The world's economy is unstable. Events could unfold at any time in China, Russia, Europe or Japan that could lead to a rapid decline in stocks. A good advisor builds a portfolio with different risks. If your advisor put all or most of your wealth into stocks in 2014, he or she was ignoring the geopolitical issues in the world. Essentially, that advisor was playing Russian roulette with your money.
So if you're beating up your wealth advisor because your portfolio didn't grow like the S&P 500, step back and think for a minute. He more than likely did a great job. He gave you a properly managed portfolio that contained some investments that did poorly. He made sure that when one investment went up, there was another that went down. He designed a portfolio that included non-correlated investments.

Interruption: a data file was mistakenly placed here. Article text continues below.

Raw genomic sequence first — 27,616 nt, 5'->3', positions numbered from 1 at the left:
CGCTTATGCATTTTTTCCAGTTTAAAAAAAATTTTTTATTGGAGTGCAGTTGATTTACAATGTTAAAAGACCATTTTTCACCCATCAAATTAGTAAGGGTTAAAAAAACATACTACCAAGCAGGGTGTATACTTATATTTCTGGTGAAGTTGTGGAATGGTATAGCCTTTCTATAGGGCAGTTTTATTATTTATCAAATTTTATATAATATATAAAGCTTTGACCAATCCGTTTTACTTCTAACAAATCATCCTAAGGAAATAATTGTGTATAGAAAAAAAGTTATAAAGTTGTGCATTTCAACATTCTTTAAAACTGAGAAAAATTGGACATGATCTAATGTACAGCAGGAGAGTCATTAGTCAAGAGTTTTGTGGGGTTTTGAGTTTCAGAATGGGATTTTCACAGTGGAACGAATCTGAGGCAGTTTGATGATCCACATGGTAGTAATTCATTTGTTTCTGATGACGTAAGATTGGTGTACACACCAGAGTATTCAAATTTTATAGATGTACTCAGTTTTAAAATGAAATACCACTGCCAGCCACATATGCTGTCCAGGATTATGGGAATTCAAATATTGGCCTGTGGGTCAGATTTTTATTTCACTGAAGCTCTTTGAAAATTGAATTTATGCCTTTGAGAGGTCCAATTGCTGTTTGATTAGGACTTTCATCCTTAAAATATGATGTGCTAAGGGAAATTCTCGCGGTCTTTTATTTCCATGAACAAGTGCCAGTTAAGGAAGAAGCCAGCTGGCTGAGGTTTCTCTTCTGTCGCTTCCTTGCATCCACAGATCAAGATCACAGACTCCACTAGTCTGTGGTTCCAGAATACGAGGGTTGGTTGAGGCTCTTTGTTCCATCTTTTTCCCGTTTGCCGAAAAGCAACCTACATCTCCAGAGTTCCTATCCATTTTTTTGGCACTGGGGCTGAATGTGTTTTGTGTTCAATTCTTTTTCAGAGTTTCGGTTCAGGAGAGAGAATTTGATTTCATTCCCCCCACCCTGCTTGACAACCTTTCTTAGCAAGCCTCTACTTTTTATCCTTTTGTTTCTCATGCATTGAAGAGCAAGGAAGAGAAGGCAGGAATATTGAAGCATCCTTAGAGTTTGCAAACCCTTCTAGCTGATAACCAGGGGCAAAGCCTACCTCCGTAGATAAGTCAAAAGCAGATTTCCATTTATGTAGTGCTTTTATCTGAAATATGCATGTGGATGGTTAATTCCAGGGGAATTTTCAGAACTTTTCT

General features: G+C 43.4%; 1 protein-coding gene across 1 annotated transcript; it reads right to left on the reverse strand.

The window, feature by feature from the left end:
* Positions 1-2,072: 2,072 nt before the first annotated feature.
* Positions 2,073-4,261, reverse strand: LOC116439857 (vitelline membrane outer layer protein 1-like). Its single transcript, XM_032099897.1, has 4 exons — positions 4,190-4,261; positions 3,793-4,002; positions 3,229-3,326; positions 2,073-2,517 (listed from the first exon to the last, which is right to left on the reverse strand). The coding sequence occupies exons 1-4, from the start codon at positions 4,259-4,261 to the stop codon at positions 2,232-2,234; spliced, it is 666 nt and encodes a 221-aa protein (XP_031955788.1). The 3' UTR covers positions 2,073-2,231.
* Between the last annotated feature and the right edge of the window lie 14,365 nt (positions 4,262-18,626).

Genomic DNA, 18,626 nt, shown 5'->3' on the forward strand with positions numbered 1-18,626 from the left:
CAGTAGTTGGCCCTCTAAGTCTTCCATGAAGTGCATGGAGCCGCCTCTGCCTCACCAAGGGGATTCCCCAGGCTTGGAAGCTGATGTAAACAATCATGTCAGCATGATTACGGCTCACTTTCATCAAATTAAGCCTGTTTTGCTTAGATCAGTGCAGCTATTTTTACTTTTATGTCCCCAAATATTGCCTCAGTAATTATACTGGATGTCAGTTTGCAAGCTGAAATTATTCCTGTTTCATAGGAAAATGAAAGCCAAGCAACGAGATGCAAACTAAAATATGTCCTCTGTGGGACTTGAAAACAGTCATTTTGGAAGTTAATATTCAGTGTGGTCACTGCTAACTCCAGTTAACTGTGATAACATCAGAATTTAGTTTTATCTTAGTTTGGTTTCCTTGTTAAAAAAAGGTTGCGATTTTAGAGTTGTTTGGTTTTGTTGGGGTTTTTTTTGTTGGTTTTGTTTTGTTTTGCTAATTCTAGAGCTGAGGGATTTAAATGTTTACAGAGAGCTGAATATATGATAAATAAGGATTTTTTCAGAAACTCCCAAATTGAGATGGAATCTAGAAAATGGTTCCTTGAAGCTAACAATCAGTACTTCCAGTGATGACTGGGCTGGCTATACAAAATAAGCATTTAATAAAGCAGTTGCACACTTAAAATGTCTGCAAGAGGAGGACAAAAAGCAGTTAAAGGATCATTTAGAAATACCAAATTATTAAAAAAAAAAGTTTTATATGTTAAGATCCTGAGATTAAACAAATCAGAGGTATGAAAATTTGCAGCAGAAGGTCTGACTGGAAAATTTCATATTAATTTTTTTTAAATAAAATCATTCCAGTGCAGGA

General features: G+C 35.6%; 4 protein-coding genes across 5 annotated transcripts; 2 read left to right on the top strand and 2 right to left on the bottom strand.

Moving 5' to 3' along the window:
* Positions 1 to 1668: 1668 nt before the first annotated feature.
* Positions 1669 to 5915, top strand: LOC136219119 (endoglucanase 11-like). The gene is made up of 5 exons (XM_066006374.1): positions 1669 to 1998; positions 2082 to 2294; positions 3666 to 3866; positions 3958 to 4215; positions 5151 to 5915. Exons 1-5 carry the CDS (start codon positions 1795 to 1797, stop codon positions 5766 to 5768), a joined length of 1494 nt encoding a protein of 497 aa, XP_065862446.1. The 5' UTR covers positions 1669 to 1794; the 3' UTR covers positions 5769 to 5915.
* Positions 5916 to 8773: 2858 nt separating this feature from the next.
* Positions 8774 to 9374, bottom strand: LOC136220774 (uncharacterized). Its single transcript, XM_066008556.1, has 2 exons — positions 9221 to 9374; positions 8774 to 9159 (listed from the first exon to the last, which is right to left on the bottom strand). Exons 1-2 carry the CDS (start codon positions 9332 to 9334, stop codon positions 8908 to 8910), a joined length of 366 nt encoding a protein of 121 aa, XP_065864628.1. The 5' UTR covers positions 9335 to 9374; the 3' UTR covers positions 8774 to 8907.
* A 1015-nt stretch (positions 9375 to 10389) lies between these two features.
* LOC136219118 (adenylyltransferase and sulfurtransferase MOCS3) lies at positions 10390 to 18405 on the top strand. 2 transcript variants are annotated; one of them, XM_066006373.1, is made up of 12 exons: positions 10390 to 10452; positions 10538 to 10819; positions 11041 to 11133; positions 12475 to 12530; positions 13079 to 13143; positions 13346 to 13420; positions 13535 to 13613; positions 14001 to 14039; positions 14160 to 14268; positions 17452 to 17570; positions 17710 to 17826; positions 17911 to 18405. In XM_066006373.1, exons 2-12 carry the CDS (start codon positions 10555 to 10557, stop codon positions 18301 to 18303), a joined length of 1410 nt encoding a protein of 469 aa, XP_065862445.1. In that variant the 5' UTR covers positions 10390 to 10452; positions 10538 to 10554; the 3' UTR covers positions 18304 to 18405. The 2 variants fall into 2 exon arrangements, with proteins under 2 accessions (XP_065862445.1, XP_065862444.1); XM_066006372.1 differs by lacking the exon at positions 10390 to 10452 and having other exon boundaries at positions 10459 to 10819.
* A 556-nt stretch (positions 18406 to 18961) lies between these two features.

Read More6 questions for your advisor
If your advisor truly cares about your financial well-being, he'll be looking for a solid annual return on your portfolio—but not a huge one. It sounds odd, but he needs to make sure that there's something in there that won't do well in good times, because if everything goes up in a good year, everything will go down in a bad one.
If you had a well-balanced portfolio last year, then you should have seen growth in the neighborhood of 11 percent. If you saw 17 percent, you got lucky. Your advisor guessed well. However, he was guessing, nonetheless.
It's time to get smart, not lucky with your investments.
—By Ed Butowsky, special to CNBC.com. Butowsky is managing partner at Chapwood Investments.